2017 was an exciting year for me as an investor, blogger, and professional nine-to-fiver. The year started off as expected. But in the last quarter, I was let go from my job putting a halt to most new investments.
The extra time has provided the opportunity to focus on my family and to work on my side business.
It doesn’t look like I’ll be back to full-time work this year, so 2018 is full of unknowns at this point. But I don’t mind. I prepared for this jobless period and I now have the chance to find a new professional challenge while growing my side gig.
In today’s year in review post, I’ll go over some of the investment themes of the past year, share some stats and successes from my blog, and share some ideas on my mind for 2018.
Even though I lost my job this year, I still had nine solid months to make new income-producing investments.
Seven years ago I became an accidental landlord. My condo started as a residence but became so-so investment property when we moved to the suburbs and started renting it. After refinancing a few times, it now showers me with cash flow every month.
I started the year expecting to sell my rental property. When my previous tenants decided to move out, it felt right to liquidate the banana stand and put the cash to use somewhere else.
After quite a few meetings with real estate agents and being disappointed in the estimated sale price, I decided to keep the property and continue to rent it out. I was able to raise the rent and sign good tenants to the property in May. Next time the tenants move out, I’ll consider selling again.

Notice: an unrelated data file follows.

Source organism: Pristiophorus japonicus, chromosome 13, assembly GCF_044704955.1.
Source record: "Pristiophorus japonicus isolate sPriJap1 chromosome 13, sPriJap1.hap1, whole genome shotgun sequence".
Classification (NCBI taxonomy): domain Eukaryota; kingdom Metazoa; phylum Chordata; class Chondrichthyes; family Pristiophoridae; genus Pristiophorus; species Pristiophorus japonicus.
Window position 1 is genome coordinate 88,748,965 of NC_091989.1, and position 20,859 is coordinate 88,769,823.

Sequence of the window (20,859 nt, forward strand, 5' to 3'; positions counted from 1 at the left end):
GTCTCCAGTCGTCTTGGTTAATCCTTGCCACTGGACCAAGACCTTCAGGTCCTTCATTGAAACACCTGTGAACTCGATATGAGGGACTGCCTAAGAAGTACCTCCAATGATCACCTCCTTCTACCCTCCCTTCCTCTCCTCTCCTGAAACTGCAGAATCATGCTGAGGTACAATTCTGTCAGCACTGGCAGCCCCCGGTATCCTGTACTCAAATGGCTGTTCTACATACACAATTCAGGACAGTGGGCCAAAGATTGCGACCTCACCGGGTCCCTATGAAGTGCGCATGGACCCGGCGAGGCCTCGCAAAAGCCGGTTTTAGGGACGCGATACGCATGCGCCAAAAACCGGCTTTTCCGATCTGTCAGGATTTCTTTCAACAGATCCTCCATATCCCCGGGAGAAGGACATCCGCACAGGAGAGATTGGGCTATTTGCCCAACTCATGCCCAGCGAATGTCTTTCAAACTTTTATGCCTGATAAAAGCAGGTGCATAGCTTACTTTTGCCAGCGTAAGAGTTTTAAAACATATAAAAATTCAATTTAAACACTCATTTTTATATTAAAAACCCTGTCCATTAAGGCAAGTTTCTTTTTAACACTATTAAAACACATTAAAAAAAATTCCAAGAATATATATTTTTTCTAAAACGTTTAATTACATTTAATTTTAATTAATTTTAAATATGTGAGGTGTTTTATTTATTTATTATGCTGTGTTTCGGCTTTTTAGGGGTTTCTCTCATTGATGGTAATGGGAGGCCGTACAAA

A big investment theme for the year was upping my real estate holdings using various real estate crowdfunding platforms. Late last year, I started digging into the different platforms and understanding the laws that have made investing this way possible.
2017 was all about putting money to work.
Real estate crowdfunding leverages the power of the “crowd” to enable individual investors to buy commercial and residential properties using smaller lots of cash. Technology has made this easy in a way similar to investing on the Lending Club platform.
I’m now active on two separate real estate crowdfunding platforms and both are feeding me passive income every month. The platforms are:
- Fundrise (read my review) – Best for beginners. $500 minimum to get started.
- PeerStreet (read my review) – Low-risk debt deals. Simple platform. Accredited investors only. $1,000 minimum.
If you’re looking to gain real estate exposure at higher yields than REITs, yet you aren’t comfortable or ready to go all in on a rental or house flip, I recommend trying these platforms. So far the returns are solid.
Stocks and ETFs
One new experiment I started late in 2017 is the online broker M1 Finance. M1 Finance is a robo-adviser for people that want more control over their money. It’s a different and more intuitive way to invest. I plan to share some of my results in 2018.
2017 has been a tremendous year for the stock market. The anticipation of tax reform plus the general strength in corporate earnings has driven returns to near 20%. I’ve been fortunate to participate in these gains through my dividend stock portfolio and retirement accounts.
Yet, with my move into real estate crowdfunding, I didn’t put as much money to work in stocks in taxable accounts as previous years. I’m diversifying away from stocks to have better balance with my overall net worth. Some new stock holdings include Costco (COST) and Cardinal Health (CAH).
The general consensus I’ve read and agree with is that stocks are overvalued, BUT, could keep going up for some time. Especially with corporate tax reform and the repatriation of overseas cash. I can’t say that I’m a firm believer in the bull market run as I see quite a few catalysts that could cause an overdue correction.
But I’m along for the ride and not selling. I intend to hold through the next downturn because my investment horizon is still decades long.
Once I’m back to work in 2018, I’ll max out my 401(k) accounts again, then continue to take full advantage of any other tax-advantaged accounts that I can.